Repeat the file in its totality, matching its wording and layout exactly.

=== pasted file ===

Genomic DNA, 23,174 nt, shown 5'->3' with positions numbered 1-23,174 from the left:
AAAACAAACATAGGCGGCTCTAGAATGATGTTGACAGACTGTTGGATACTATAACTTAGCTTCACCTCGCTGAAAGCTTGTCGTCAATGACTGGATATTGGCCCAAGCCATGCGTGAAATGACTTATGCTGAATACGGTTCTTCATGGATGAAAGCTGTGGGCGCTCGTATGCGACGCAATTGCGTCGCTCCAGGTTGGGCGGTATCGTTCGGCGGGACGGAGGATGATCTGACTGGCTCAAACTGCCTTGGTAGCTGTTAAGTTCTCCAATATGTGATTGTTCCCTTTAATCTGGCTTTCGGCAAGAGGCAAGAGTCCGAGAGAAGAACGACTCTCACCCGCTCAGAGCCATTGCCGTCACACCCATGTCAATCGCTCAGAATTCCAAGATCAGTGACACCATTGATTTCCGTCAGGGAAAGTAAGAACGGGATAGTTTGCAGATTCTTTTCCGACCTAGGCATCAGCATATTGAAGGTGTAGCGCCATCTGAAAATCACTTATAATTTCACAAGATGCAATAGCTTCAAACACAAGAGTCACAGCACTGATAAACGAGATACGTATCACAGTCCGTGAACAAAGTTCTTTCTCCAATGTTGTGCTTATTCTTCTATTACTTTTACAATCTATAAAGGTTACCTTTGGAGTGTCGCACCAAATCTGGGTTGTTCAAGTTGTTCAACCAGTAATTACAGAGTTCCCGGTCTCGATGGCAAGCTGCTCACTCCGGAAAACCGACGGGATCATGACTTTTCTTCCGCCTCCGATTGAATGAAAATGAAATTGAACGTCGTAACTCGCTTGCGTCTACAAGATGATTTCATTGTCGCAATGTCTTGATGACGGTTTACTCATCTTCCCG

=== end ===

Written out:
Genomic DNA, 23,174 nt, shown 5'->3' with positions numbered 1-23,174 from the left:
AAAACAAACATAGGCGGCTCTAGAATGATGTTGACAGACTGTTGGATACTATAACTTAGCTTCACCTCGCTGAAAGCTTGTCGTCAATGACTGGATATTGGCCCAAGCCATGCGTGAAATGACTTATGCTGAATACGGTTCTTCATGGATGAAAGCTGTGGGCGCTCGTATGCGACGCAATTGCGTCGCTCCAGGTTGGGCGGTATCGTTCGGCGGGACGGAGGATGATCTGACTGGCTCAAACTGCCTTGGTAGCTGTTAAGTTCTCCAATATGTGATTGTTCCCTTTAATCTGGCTTTCGGCAAGAGGCAAGAGTCCGAGAGAAGAACGACTCTCACCCGCTCAGAGCCATTGCCGTCACACCCATGTCAATCGCTCAGAATTCCAAGATCAGTGACACCATTGATTTCCGTCAGGGAAAGTAAGAACGGGATAGTTTGCAGATTCTTTTCCGACCTAGGCATCAGCATATTGAAGGTGTAGCGCCATCTGAAAATCACTTATAATTTCACAAGATGCAATAGCTTCAAACACAAGAGTCACAGCACTGATAAACGAGATACGTATCACAGTCCGTGAACAAAGTTCTTTCTCCAATGTTGTGCTTATTCTTCTATTACTTTTACAATCTATAAAGGTTACCTTTGGAGTGTCGCACCAAATCTGGGTTGTTCAAGTTGTTCAACCAGTAATTACAGAGTTCCCGGTCTCGATGGCAAGCTGCTCACTCCGGAAAACCGACGGGATCATGACTTTTCTTCCGCCTCCGATTGAATGAAAATGAAATTGAACGTCGTAACTCGCTTGCGTCTACAAGATGATTTCATTGTCGCAATGTCTTGATGACGGTTTACTCATCTTCCCG